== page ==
I think that the designers will find this simpler to deal with if the whole project is thought of as modular, rather than monolithic.  In other words, let's not have an extended debate on exactly what modules have to be there on day 1, but come up with different options and use rapid prototyping to get things going, then add as the user community finds needs for additional modules.  Think of this as an extended and permanent development project, rather than a one-time development process that ends and is static for all time.

Thus, requirement 3:

3- agile framework, easy to expand to add new internal applications

In general, we find that platforms like this are all competing for the attention of the end-user, and the sense of community will be hard to create.  We absolutely cannot depend on people coming to this web site on a regular basis unless they are being 'pulled' to it by other forces.  So a key part of the core will have to be creating an entitlement system and linking to some sort of authentication/user profile. (Entitlement is a term of art here which can also be used to indicate subscriptions, interest areas, privilege levels, etc.  In this sense, entitlement is a generic term for all of these things.) Folks like Facebook and Google are happy to act as authentication service providers, and it's not unreasonable to use those open systems to both eliminate your need to handle authentication but also to make it easy for people to link up.  (Some folks will insist on a separate identity, but this is likely to be a fringe corner case)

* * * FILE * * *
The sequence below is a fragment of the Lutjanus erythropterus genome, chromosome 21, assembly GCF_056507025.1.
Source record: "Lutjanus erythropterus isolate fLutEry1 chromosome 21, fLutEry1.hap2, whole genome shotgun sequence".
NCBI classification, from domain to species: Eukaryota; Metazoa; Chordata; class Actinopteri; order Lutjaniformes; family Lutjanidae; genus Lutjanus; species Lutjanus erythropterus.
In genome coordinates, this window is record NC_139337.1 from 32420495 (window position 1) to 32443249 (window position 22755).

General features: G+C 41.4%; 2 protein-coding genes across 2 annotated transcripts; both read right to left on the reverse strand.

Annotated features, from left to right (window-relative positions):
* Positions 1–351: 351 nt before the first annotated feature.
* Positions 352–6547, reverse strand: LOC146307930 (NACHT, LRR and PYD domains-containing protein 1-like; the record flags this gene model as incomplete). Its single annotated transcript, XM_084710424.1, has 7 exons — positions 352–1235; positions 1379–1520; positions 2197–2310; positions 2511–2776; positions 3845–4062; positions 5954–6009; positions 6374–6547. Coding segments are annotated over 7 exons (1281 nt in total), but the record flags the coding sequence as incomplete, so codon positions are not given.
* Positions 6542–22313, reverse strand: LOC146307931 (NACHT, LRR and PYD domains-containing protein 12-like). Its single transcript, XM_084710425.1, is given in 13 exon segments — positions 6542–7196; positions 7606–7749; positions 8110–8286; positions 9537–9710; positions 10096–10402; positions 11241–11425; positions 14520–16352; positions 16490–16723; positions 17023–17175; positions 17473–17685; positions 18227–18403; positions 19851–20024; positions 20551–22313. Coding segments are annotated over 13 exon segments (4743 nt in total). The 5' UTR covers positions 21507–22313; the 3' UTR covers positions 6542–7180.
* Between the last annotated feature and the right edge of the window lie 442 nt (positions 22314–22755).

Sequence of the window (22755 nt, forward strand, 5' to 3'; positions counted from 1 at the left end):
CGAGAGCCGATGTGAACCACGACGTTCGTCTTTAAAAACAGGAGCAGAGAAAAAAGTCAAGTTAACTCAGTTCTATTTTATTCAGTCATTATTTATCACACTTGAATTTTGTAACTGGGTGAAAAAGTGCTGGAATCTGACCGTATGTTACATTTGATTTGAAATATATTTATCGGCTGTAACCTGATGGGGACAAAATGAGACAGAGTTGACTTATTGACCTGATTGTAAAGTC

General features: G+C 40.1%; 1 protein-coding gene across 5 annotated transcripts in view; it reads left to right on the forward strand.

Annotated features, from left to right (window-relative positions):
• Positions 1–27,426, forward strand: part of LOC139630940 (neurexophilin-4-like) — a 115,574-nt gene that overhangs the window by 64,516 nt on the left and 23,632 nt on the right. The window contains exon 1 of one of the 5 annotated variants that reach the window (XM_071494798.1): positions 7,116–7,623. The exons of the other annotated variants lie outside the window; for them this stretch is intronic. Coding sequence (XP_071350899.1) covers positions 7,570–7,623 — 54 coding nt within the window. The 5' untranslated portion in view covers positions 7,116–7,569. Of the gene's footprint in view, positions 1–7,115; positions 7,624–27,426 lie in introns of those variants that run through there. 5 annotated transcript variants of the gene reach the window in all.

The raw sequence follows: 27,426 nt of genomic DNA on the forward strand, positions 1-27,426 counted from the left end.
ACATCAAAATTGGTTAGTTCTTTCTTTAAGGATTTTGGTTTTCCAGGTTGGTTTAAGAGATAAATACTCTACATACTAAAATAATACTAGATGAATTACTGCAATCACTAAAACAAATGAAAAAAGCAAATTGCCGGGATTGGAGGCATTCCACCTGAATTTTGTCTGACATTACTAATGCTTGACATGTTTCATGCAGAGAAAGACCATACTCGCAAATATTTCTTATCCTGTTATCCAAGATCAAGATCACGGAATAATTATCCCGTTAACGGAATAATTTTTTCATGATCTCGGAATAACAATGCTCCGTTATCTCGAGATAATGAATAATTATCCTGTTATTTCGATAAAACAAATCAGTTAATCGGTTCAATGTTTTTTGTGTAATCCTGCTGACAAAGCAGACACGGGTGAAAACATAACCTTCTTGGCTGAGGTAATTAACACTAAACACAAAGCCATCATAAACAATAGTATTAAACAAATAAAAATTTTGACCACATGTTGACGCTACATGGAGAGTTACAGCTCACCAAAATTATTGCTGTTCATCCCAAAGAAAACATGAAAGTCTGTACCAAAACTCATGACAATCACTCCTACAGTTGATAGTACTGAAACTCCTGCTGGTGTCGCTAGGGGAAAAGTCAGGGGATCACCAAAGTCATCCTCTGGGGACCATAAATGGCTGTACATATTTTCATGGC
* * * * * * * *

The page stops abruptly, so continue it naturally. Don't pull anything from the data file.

Once entitlement/authentication is handled, then the system can provide push content to the end users to pull them back to the platform when there are updates in areas they are interested in, when questions they have posed are being discussed, and periodically just to give updates on new content (i.e., monthly or weekly digests).  This is really critical to building and sustaining a community; without it, the user population will inevitably devolve into a small set of non-representative people who spend all their time shouting at each other.